This week in Australian cinema

July 30, 2009

Harry Potter and the Half Blood Prince continued in first place in the Australia theatrical box office over last weekend, but dropped substantially (55%) over the week before, down to Aus$6,462,870 from its record-setting week before.  Similar things have happened in the USA and the UK, although the film will be very popular no matter what.  It its first two weeks of release, it has done very well outside the US (or proportionately not as well inside North America, depending on your viewpoint):  63.8% “foreign” box office and 36.2 “domestic” box office, reports Box Office Mojo.  The current average, as I read it, runs just under 50% domestic, so this is quite an “outlier” of a film.  Also to date the Australia box office for this film is third in the world, but it’s early days yet and that may change as it continues release patterns.  The short answer is Australians love Harry, proportionately more than Americans do.

It’s not a great film:  I was very disappointed, and it must be the adaptation.  “Why should I care?”  I thought a number of times during the film.  Why are people doing the things that they do?  Not an ideal way to be thinking.  But it still has its many pleasures, particularly the all-star British cast … Maggie Smith, Alan Rickman (as silky and snaky as ever), Michael Gambon, Jim Broadbent (new to the series), Helena Bonham Carter (under-utilised here) and Timothy Spall (also under-utilised).

The Hangover is the film to watch – keeping hold on 6th place in the Australian box office after seven weeks of release, only down 6% from the week before, with a total gross of Aus$19,489,532 to date.  No big stars but has done very very well in the USA and almost as well in Aus.

Opening this week in Australia:

Cedar Boys – Australian film directed by Serhat Caradee about Lebanese-Australians not unlike The Combination which played a few months ago to some controversy.  It does some interesting explorations of the relationships between Lebanese-Australians and Anglo Australians.

Lake Mungo – Another Australian film, very influenced by David Lynch (down to the major teen character being names “Palmer” after Laura Palmer, who died in Twin Peaks).  A “mock” documentary about the supernatural.

My Sister’s Keeper – Cameron Diaz in a film directed by Nick Cassavetes, from the novel by Jodi Picoult.  A weepy, emotional family drama and surprisingly affecting.

Public Enemies – Johnny Depp in US crime drama directed by the master Michael Mann (Heat, Miami Vice).  This is the big film of the week, although reportedly not the best from Mann or Depp.

Rudo Y Cursi (translated as “Rough and Vulgar”) – Spanish film reportedly a good comedy about soccer, starring Gael García Bernal and Diego Luna.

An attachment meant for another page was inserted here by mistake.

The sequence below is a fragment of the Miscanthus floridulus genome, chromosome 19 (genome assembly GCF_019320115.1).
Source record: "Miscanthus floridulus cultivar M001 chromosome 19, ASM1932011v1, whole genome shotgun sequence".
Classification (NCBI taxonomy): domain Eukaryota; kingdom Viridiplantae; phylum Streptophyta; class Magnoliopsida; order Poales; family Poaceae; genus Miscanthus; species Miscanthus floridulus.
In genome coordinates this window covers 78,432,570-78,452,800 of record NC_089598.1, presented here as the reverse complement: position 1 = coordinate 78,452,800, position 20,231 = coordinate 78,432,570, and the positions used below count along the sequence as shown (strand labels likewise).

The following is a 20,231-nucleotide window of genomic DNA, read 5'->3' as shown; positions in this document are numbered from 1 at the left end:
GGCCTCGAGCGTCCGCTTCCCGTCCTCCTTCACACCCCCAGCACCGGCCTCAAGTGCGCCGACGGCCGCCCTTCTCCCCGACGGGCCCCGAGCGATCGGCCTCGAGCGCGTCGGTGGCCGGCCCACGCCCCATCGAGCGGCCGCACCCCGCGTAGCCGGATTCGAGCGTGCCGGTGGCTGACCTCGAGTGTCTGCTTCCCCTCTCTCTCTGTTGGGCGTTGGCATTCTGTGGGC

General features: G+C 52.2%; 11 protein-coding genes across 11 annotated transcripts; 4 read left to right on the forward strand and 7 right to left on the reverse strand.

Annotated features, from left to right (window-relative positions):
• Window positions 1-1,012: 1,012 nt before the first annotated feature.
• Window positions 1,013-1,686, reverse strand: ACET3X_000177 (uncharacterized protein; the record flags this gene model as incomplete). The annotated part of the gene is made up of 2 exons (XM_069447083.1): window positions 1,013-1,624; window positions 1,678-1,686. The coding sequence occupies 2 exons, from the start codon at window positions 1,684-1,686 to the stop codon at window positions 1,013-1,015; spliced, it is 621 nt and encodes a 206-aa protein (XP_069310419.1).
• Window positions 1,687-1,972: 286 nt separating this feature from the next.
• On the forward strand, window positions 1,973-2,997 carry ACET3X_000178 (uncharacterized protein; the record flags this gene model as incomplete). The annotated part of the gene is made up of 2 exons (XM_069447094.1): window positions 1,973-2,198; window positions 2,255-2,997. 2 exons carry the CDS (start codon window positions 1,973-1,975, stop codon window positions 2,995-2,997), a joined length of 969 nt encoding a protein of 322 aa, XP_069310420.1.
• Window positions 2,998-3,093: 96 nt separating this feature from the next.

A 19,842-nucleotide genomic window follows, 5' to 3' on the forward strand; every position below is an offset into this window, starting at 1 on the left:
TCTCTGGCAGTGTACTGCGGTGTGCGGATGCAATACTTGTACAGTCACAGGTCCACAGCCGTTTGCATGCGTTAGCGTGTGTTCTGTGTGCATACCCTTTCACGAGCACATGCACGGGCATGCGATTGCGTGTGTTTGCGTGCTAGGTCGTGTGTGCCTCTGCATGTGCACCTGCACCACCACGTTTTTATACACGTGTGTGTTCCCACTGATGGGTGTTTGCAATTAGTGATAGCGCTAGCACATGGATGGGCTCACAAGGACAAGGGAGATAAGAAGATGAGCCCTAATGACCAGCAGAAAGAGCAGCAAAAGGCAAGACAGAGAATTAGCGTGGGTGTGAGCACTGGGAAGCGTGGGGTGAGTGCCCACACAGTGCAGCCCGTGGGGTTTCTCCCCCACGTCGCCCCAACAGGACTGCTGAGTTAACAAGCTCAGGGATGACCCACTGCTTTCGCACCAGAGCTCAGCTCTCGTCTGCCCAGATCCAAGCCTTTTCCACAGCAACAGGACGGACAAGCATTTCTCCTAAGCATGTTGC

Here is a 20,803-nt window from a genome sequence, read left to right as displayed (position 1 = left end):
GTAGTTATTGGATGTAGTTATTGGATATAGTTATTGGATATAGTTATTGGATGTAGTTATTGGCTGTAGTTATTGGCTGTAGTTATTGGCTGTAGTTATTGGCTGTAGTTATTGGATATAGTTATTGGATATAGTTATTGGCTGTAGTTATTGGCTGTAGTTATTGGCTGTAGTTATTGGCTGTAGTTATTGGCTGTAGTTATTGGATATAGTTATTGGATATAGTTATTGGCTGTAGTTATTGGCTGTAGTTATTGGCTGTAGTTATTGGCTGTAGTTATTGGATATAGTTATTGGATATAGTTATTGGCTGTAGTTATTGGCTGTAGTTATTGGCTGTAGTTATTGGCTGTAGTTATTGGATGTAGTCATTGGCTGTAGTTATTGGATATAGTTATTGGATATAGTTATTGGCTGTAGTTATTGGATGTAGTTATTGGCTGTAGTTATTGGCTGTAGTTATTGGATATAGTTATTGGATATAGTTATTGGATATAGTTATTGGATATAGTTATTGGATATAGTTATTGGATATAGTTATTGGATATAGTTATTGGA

Sources: http://www.boxofficemojo.com/movies/?id=harrypotter6.htm and http://www.urbancinefile.com.au/home/boxoffice.asp

Advertisements

The Power of Film

July 23, 2009

Does one film have the potential to change people’s beliefs, ideals, actions and behaviours, and impact culture, society and politics?  There is substantial evidence (see below) to assume that it does – although with certain limitations.  Just as Bambi (1942) cut deer-hunting in America by 80 percent the year after its release and It Happened One Night (1934) singlehandedly stopped most American men from wearing undershirts until the USA entered World War II in 1941, the story of Oskar Schindler in Steven Spielberg’s Schindler’s List (1993) motivated Swiss bank guard Christoph Meili to become a whistle-blower about Swiss cooperation in the Nazi looting of Jewish funds during the Second World War.  [See Robert Johnston’s Reel Spirituality: Theology and Film in Dialogue (2006), pp. 25-39 for an extended discussion on the power of film.  Johnston is a professor of theology and culture at Fuller Theological Seminary in Pasadena, California.]

D.W. Griffith’s The Birth of a Nation (1915) is widely credited with easing America’s return to segregation in the early 20th century and President Richard Nixon reportedly decided to invade North Vietnam after watching George C. Scott in Patton (1970) (see Rollins 2007, p. 6).

Another example is The China Syndrome, first released in the USA on March 16, 1979. In the film, a television reporter in California visits a nuclear power plant and accidentally witnesses a potential major a accident that could “render an area the size of Pennsylvania uninhabitable”.  (The film was directed by James Bridges, with Jane Fonda starring in the role of the reporter, along with Michael Douglas and Jack Lemmon.)  Just twelve days later, a major nuclear accident happened at the Three Mile Island (TMI) nuclear plant in Pennsylvania.

The coincidence between these two events produced significant panic and a major shift in public opinion, which Stephen J. Dubner and Steven D. Levitt term the “Jane Fonda Effect”.  The accident at TMI was shown live on national news networks, and included shots which were uncannily like those from The China Syndrome.  Although the TMI accident did not produce any deaths or injuries, it did – coming coincidentally with the release of a major film – cause a virtual halt in the production of nuclear power plants in the USA.  In this case, the eerie coincidence of the film being released at the same time as the accident enormously magnified the potential impact of the film and was instrumental in a major shift of energy policy in the USA away from nuclear with a continued emphasis on coal and other fossil fuels.  As Dubner and Levitt put it: “Anyone hunting for a global-warming villain can’t help blaming those power plants – and can’t help wondering about the unintended consequences of Jane Fonda” (see Dubner and Levitt 2007).